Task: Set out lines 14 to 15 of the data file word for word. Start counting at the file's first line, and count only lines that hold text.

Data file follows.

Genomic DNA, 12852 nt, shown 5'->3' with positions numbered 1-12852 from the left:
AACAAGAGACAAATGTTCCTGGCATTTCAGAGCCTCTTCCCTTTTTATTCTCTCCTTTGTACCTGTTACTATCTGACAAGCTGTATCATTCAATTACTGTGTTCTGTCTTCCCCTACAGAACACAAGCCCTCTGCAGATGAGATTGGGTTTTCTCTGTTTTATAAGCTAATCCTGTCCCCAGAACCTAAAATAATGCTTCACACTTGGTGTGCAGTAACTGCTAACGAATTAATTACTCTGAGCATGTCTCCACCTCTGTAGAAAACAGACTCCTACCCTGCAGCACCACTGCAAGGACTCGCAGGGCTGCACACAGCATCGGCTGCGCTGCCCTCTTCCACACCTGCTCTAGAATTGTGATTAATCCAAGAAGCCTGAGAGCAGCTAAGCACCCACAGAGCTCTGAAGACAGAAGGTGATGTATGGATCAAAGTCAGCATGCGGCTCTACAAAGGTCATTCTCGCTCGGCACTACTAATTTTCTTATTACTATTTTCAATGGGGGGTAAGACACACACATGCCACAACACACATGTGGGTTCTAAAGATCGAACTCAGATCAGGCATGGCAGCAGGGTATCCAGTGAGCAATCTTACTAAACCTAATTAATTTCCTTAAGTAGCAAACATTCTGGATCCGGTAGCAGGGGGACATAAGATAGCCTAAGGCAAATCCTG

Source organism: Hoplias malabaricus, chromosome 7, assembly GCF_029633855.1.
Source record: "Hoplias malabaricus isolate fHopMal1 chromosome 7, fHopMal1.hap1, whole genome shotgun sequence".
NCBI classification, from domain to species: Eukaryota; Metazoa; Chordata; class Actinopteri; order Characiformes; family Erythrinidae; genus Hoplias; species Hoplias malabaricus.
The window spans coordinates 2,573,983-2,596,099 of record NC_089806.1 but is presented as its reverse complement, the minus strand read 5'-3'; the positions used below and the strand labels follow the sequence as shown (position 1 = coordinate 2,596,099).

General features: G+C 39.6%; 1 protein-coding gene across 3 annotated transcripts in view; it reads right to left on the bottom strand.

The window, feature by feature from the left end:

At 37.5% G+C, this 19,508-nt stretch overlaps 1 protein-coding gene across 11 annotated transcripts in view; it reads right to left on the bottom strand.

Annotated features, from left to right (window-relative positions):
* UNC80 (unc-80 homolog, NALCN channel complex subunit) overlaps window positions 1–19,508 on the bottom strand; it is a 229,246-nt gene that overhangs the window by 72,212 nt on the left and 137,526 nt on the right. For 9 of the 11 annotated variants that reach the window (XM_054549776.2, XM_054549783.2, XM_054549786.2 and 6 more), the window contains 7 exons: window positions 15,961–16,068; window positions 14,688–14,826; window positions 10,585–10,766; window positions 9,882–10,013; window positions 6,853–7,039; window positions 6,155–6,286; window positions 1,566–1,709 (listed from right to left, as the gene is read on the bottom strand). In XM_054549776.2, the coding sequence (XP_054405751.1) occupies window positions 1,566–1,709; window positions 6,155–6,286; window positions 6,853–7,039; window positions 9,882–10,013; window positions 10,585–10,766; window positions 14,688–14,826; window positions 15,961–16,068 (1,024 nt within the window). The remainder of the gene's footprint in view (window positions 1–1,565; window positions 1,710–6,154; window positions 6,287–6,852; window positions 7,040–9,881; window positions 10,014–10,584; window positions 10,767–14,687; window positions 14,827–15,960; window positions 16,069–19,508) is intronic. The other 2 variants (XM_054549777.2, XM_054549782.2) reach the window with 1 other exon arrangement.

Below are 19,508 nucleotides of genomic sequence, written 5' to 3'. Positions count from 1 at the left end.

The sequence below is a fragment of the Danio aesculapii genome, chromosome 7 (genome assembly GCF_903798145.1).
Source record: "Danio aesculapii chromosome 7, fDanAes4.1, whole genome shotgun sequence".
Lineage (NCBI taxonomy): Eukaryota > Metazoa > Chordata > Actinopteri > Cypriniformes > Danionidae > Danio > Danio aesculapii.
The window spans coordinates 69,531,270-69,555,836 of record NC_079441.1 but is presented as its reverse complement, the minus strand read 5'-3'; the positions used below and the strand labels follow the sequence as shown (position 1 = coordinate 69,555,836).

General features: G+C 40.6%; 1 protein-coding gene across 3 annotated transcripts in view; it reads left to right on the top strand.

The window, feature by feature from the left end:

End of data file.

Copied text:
Source record: "Danio aesculapii chromosome 7, fDanAes4.1, whole genome shotgun sequence".
Lineage (NCBI taxonomy): Eukaryota > Metazoa > Chordata > Actinopteri > Cypriniformes > Danionidae > Danio > Danio aesculapii.